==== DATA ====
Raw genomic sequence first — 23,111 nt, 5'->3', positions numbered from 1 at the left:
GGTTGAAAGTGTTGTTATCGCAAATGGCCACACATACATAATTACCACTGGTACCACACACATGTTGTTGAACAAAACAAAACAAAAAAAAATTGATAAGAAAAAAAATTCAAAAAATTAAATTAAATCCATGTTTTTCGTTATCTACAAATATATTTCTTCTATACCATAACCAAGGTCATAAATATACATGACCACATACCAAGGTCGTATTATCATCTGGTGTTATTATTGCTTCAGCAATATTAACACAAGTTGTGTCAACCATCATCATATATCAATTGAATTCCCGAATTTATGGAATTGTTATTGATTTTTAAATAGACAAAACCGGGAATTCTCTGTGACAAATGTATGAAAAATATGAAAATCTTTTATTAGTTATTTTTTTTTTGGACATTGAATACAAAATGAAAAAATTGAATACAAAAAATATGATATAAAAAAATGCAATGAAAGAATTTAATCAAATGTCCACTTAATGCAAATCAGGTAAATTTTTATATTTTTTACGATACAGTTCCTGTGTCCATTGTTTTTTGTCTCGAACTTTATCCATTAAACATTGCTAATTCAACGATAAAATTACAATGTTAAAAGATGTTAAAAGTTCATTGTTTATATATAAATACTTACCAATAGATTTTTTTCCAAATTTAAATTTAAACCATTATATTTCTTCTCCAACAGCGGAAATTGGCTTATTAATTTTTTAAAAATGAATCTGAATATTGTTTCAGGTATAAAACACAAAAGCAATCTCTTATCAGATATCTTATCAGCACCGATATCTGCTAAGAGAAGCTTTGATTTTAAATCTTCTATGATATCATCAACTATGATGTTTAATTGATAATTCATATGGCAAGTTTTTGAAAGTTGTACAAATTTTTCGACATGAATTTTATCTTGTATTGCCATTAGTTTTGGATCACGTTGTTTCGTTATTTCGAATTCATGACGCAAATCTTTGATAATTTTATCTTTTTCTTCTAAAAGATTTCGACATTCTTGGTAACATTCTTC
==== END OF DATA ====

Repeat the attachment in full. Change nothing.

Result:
Raw genomic sequence first — 23,111 nt, 5'->3', positions numbered from 1 at the left:
GGTTGAAAGTGTTGTTATCGCAAATGGCCACACATACATAATTACCACTGGTACCACACACATGTTGTTGAACAAAACAAAACAAAAAAAAATTGATAAGAAAAAAAATTCAAAAAATTAAATTAAATCCATGTTTTTCGTTATCTACAAATATATTTCTTCTATACCATAACCAAGGTCATAAATATACATGACCACATACCAAGGTCGTATTATCATCTGGTGTTATTATTGCTTCAGCAATATTAACACAAGTTGTGTCAACCATCATCATATATCAATTGAATTCCCGAATTTATGGAATTGTTATTGATTTTTAAATAGACAAAACCGGGAATTCTCTGTGACAAATGTATGAAAAATATGAAAATCTTTTATTAGTTATTTTTTTTTTGGACATTGAATACAAAATGAAAAAATTGAATACAAAAAATATGATATAAAAAAATGCAATGAAAGAATTTAATCAAATGTCCACTTAATGCAAATCAGGTAAATTTTTATATTTTTTACGATACAGTTCCTGTGTCCATTGTTTTTTGTCTCGAACTTTATCCATTAAACATTGCTAATTCAACGATAAAATTACAATGTTAAAAGATGTTAAAAGTTCATTGTTTATATATAAATACTTACCAATAGATTTTTTTCCAAATTTAAATTTAAACCATTATATTTCTTCTCCAACAGCGGAAATTGGCTTATTAATTTTTTAAAAATGAATCTGAATATTGTTTCAGGTATAAAACACAAAAGCAATCTCTTATCAGATATCTTATCAGCACCGATATCTGCTAAGAGAAGCTTTGATTTTAAATCTTCTATGATATCATCAACTATGATGTTTAATTGATAATTCATATGGCAAGTTTTTGAAAGTTGTACAAATTTTTCGACATGAATTTTATCTTGTATTGCCATTAGTTTTGGATCACGTTGTTTCGTTATTTCGAATTCATGACGCAAATCTTTGATAATTTTATCTTTTTCTTCTAAAAGATTTCGACATTCTTGGTAACATTCTTC